Grant awards include the U.S. Department of Education-funded “I:DREEAM” ($800,000; 2009-13) and “Project STAR” ($1.25 million; 2013-18). She currently directs “Project Activity Based Communications,” known as Project ABC, a $1.25 million U.S. Department of Education interdisciplinary grant to train special education and communication sciences and disorders students to work collaboratively in classrooms.
“We’re preparing educators and speech-language pathologists to be workforce-ready,” said Myck-Wayne, who serves as coordinator of the college’s early childhood special education credential program and has chaired doctoral candidates’ dissertations.
International Teaching Projects
To give her students experiences with international educational systems, Myck-Wayne has co-led seven study abroad programs (from 2016-20) at Katholische Universität Eichstätt-Ingolstadt in Germany. CSUF students gained an understanding of the educational differences between Germany and the United States regarding the policies and practices of inclusive special education.
She also was a visiting professor at Katholische Universität Eichstätt-Ingolstadt, where she taught a virtual advance literacy course in summer 2021 and fall 2022 for credential candidates. The course focused on reading and literacy strategies for young children.
Since 2013, Myck-Wayne and Pierson have been involved with the International Project Collaboration, in which universities from 10 countries participate to teach research topics related to education and to promote cultural diversity.
The educators also organized five study-abroad trips to Haiti with CSUF student teachers. Students taught at an orphanage school and assisted the school’s teachers in early childhood literacy instruction and classroom management. Due to political unrest in Haiti, the educators have not been able to return. However, they have continued to support the Haitian teachers through videoconferencing.
Preparing Students to Teach Children With Special Needs
In her unwavering commitment to her profession and to students, Myck-Wayne has trained hundreds of early childhood special education teachers, who in turn, have enriched the lives of thousands of young special needs children.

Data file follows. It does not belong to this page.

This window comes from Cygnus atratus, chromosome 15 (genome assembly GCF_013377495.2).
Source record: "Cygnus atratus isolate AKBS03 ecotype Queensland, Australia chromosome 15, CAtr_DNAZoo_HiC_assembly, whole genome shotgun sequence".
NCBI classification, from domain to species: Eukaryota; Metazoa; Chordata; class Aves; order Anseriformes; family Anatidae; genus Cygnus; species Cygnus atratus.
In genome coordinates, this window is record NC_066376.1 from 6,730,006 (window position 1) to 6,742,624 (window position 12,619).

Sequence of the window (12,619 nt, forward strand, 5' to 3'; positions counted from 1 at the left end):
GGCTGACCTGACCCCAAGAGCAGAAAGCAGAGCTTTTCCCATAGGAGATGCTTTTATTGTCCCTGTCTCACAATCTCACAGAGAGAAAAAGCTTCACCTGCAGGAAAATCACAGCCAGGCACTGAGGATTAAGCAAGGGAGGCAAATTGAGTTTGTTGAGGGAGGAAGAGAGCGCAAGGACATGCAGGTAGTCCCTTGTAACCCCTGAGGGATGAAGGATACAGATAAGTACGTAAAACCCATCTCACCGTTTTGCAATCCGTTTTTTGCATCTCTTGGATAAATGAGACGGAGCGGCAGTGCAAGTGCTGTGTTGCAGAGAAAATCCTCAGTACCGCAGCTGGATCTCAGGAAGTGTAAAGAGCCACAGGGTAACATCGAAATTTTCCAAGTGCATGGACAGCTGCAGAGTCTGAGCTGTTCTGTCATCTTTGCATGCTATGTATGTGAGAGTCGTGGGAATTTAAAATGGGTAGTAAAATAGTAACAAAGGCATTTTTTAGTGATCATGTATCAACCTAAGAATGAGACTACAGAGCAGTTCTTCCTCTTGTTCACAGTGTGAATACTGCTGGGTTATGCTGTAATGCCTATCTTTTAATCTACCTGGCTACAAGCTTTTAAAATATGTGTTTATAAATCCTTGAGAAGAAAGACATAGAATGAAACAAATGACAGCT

“I tell my students that teaching is a collaborative process. It is good to be self-confident, knowledgeable and imaginative, however, leave room for reflection, self-awareness and collaboration,” Myck-Wayne said.
Her students give her high marks as a top professor and often comment that she is passionate and knowledgeable about the subject matter. The future teachers also rave about her care and concern for their academic success.
Among her former students are mother-and-son special education teachers Rehana and Saad Amer. Both credit their professor for providing a motivating and engaging learning environment to help them succeed in the teaching profession.
Saad Amer ’10, ’20 (B.A. business administration-marketing, education specialist credential-early childhood) noted that Myck-Wayne created innovative course content to ensure students succeeded when classes moved to virtual instruction during the pandemic.
“I have been told by my district that I have been one of their most prepared new teachers — and this credit all goes to Dr. Myck-Wayne,” said Amer, an early childhood education teacher in Moreno Valley.
His mother, Rehana Amer ’09, ’10, ’12 (B.S. child and adolescent development, education specialist credential-early childhood, M.S. education-special education), shared that as a middle-aged immigrant woman, Myck-Wayne gave her the support and encouragement to pursue a degree to teach children with special needs.
An education specialist in Anaheim Elementary School District, Amer said: “Dr. Myck-Wayne is solely responsible for changing the trajectory of my life and for being able to live my dream.”